Posted in | Medical Optics

New Computational Methods Enable Cryo-Electron Microscopy to Achieve Unprecedented Resolution

Complete capsid of bacteriophage P22 generated with validated atomic models that were derived from a high-resolution cryo-electron microscopy density map. (C. Hryc and the Chiu Lab, Baylor College of Medicine)

Cryo-electron microscopy (cryo-EM), which enables the molecular level visualization of proteins, viruses, and other biological structures, is an important tool used to further biochemical knowledge.

Recently, researchers from Lawrence Berkeley National Laboratory (Berkeley Lab) have broadened the cryo-EM’s impact by formulating a new computational algorithm that was helpful in building a 3D atomic-scale model of bacteriophage P22 for the first time.

More than 20,000 2D cryo-EM images of bacteriophage P22 (also referred to as the P22 virus that infects the common bacterium Salmonella) from Baylor College of Medicine were used to create the model. The researchers from Baylor College of Medicine, Massachusetts Institute of Technology, Purdue University and Berkeley Lab published the results in the Proceedings of the National Academies of Sciences earlier in March.

This is a great example of how to exploit electron microscopy technology and combine it with new computational methods to determine a bacteriophage’s structure. We developed the algorithms—the computational code—to optimize the atomic model so that it best fit the experimental data.

Paul Adams, Berkeley Lab’s Molecular Biophysics & Integrated Bioimaging Division Director

Pavel Afonine, a Berkeley Lab computational research scientist and the paper’s co-author, took the initiative in formulating the algorithm using Phenix, a software suite used customarily in X-ray crystallography for establishing macromolecular structures.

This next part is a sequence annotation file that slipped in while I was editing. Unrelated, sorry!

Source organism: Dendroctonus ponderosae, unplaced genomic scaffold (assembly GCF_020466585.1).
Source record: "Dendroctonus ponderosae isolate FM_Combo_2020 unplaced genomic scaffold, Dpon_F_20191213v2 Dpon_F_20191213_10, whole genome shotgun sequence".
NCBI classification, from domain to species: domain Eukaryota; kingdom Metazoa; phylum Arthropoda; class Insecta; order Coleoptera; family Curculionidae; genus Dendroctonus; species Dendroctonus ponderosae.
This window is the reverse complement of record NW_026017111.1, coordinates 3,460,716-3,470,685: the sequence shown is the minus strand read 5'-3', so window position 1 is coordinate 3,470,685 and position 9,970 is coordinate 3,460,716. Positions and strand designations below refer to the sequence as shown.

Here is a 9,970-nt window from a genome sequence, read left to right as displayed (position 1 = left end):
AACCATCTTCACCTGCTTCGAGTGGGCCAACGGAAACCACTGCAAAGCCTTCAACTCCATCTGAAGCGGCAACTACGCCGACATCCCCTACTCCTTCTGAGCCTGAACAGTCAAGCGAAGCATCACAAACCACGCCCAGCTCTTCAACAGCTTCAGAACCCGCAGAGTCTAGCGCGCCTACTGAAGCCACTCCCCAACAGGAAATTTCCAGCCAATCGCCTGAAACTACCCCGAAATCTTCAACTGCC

The successful version of bacteriophage P22’s 3D atomic-scale model permits scientists to see inside the virus’ protein coats at resolution. It is the result of numerous years of research that formerly had enabled Baylor College researchers to trace out a majority of the protein’s backbone, but not the fine details, according to Corey Hryc, co-first author and a graduate student of Baylor biochemistry professor Wah Chiu.

Thanks to this exquisite structural detail, we have determined the protein chemistry of the P22 virus. I think it is important that we provide detailed annotations with the structure so other researchers can use it for their future experiments.

Wah Chiu, Professor, Berkeley Lab

Chiu’s lab has been using cryo-EM and computer reconstruction methods to construct 3D molecular structures for nearly three decades.

The findings are likely to have valuable biological repercussions as well.

Due to the 3D atomic-scale model, it is currently “possible to see the interactions between the pieces making up the P22 virus, which are critical to making it stable,” Adams said. This helps researchers to discover ways to make chemicals that can stick to specific proteins. Adams emphasizes that the ability to understand the atom configuration in molecular space can be used to produce new insights into drug design and development.

This research was funded by the National Institutes of Health.

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